Supply Chain Disruptions Remain in Key Food Commodity Markets

Disrupted supply chains are among the most salient impacts of the COVID-19 pandemic on the food and beverage industry, due to border closures, travel restrictions and trade embargos.

Woman In Yellow Tshirt And Beige Jacket Holding A Fruit 3962285

Disrupted supply chains are among the most salient impacts of the COVID-19 pandemic on the food and beverage industry, due to border closures, travel restrictions and trade embargos. This week, Mintec focuses on the logistical impacts of the virus on specific commodity supply chains, given that these factors are expected to remain the key price drivers.

Government intervention is prevalent in many regions to ensure minimal supply disruption for certain key commodities. Meanwhile, the short-term supply of other commodities will remain subdued by the pandemic. In these cases, governmental policy is required to protect the interests of the stakeholders involved, to ensure food security.

Mintec analyses the impact of the pandemic on supply and demand fundamentals, while also considering logistical constraints in getting some key commodities to market.


Freight restrictions hampering Brazilian agricultural exports

The coronavirus pandemic has impacted agricultural supply chains due to the restrictions placed on social movement. Disrupted trade flows are evident from countries of origin, as well as end-user markets. Brazil, a major supplier of soyabean, sugar, maize and coffee, officially closed its land borders on 18th March to try to contain the virulent spread. The federal government and individual states have implemented varying degrees of restrictions to all forms of transport. The measures threaten to disrupt food production and the movement of farm products to supermarkets and ports.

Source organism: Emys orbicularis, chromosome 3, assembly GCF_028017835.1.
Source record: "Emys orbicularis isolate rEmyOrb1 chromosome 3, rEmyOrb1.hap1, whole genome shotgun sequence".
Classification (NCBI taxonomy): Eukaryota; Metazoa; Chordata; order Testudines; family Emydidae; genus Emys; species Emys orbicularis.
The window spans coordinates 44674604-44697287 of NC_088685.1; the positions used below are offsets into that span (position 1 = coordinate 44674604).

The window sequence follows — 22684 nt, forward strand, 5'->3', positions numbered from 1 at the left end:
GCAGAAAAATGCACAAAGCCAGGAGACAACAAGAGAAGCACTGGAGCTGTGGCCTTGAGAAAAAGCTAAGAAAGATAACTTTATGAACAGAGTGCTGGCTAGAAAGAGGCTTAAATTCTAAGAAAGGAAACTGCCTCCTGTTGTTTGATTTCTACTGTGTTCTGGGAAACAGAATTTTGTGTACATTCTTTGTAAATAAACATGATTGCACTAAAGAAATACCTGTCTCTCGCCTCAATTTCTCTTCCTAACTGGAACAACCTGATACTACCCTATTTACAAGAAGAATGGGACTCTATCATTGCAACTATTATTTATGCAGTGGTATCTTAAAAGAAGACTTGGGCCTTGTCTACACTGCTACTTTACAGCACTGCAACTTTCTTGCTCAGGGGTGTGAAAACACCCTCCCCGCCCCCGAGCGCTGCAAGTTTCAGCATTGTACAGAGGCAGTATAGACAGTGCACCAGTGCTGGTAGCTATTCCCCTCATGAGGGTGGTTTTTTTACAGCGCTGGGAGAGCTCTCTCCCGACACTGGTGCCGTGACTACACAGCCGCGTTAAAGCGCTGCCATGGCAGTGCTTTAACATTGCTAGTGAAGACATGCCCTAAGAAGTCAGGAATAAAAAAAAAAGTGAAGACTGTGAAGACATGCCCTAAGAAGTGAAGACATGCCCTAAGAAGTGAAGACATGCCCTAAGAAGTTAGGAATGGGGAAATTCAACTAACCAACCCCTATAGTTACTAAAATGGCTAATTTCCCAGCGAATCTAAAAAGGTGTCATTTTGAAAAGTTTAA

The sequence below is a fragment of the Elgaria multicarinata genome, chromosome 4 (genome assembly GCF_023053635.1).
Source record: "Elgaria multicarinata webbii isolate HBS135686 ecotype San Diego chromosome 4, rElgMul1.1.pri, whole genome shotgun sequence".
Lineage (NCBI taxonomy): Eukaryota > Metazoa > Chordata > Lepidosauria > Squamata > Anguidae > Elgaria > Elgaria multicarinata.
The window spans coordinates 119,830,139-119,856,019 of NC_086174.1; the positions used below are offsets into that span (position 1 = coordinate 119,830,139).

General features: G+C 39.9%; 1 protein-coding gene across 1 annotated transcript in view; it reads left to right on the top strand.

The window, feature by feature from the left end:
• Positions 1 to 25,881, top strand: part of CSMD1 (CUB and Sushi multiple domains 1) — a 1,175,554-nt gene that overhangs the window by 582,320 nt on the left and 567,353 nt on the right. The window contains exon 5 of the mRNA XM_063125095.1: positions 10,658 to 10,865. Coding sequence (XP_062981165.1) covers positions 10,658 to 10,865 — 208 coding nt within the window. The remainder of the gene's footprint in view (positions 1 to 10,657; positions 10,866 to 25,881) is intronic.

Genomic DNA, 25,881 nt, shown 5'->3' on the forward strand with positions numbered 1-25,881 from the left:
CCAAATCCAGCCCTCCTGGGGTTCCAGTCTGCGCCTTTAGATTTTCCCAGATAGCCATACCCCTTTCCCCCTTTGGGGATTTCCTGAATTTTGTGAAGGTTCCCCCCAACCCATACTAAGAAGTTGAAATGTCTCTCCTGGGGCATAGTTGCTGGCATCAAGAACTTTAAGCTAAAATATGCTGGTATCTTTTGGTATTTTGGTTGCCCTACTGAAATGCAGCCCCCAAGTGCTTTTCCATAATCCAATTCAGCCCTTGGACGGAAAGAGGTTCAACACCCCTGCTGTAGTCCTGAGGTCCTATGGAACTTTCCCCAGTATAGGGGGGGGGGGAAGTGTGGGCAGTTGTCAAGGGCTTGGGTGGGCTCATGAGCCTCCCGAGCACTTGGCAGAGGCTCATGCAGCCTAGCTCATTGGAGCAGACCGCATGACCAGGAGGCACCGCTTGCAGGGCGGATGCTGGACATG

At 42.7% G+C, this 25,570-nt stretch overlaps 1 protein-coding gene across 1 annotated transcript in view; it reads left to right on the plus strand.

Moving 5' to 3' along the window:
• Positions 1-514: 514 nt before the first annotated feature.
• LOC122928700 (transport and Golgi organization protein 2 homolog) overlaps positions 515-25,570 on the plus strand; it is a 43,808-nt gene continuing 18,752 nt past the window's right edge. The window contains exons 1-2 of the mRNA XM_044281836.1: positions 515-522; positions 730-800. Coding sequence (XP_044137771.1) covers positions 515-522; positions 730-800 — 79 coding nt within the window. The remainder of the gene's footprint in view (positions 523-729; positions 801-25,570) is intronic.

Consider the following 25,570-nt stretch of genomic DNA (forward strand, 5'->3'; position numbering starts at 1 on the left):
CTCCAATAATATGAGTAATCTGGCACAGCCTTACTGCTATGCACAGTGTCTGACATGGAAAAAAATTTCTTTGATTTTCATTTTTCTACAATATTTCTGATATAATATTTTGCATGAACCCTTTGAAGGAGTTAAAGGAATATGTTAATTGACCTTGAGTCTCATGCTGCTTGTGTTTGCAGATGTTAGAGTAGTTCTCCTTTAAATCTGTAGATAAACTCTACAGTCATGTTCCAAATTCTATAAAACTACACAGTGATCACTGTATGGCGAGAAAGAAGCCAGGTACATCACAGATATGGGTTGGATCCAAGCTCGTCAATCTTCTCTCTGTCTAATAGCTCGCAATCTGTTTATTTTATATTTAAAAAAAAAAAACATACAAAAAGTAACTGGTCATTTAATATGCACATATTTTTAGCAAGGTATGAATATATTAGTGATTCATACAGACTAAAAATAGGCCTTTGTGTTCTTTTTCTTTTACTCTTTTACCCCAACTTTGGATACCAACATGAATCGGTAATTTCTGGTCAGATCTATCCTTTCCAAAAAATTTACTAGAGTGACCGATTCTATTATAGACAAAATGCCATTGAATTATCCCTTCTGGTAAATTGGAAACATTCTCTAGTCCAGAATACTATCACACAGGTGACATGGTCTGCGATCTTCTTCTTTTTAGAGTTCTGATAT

Brazil relies primarily on road freight to move agri-goods. Indeed, almost two-thirds of domestic cargo is transported by roads compared with only 20% by rail, according to January data from the National Transport Confederation. Brazilian sugar production is centered in the south and south-eastern states, and trucks may travel up to 2,000 km from farm to export terminal. With the newly imposed restrictions, truckers face difficulties finding restaurants, rest stops and repair services. However, the Agriculture Ministry is allowing truck stops, gas stations and highway diners to remain open as essential services, to help cargo haulers move product to the relevant dispatch points.

Notwithstanding, transport bottlenecks continue to hamper commodities exports, although some degree of supply tightness could provide short-term price support. In early April, the ICE London sugar benchmark fell to its lowest level since October 2019, due to weaker demand as the pandemic escalated. The USDA forecasts global sugar production to fall by 6 million tonnes y-o-y in the 2019/20 season due to lower-expected output from South Asia. Global stocks are also predicted to tighten, given the trade restrictions. Thus, the short-term price outlook is heavily dependent on the demand response to the pandemic and whether consumers become increasingly health conscious during lockdowns, or vice-versa.

Grain Markets: Supply chain likely to be impacted by the effects of COVID-19

Global wheat prices are higher than last year, with US CBOT wheat prices up 11.4% y-o-y as at 23rd April due to strong demand for wheat products and supply chain disruptions as a result of the coronavirus pandemic.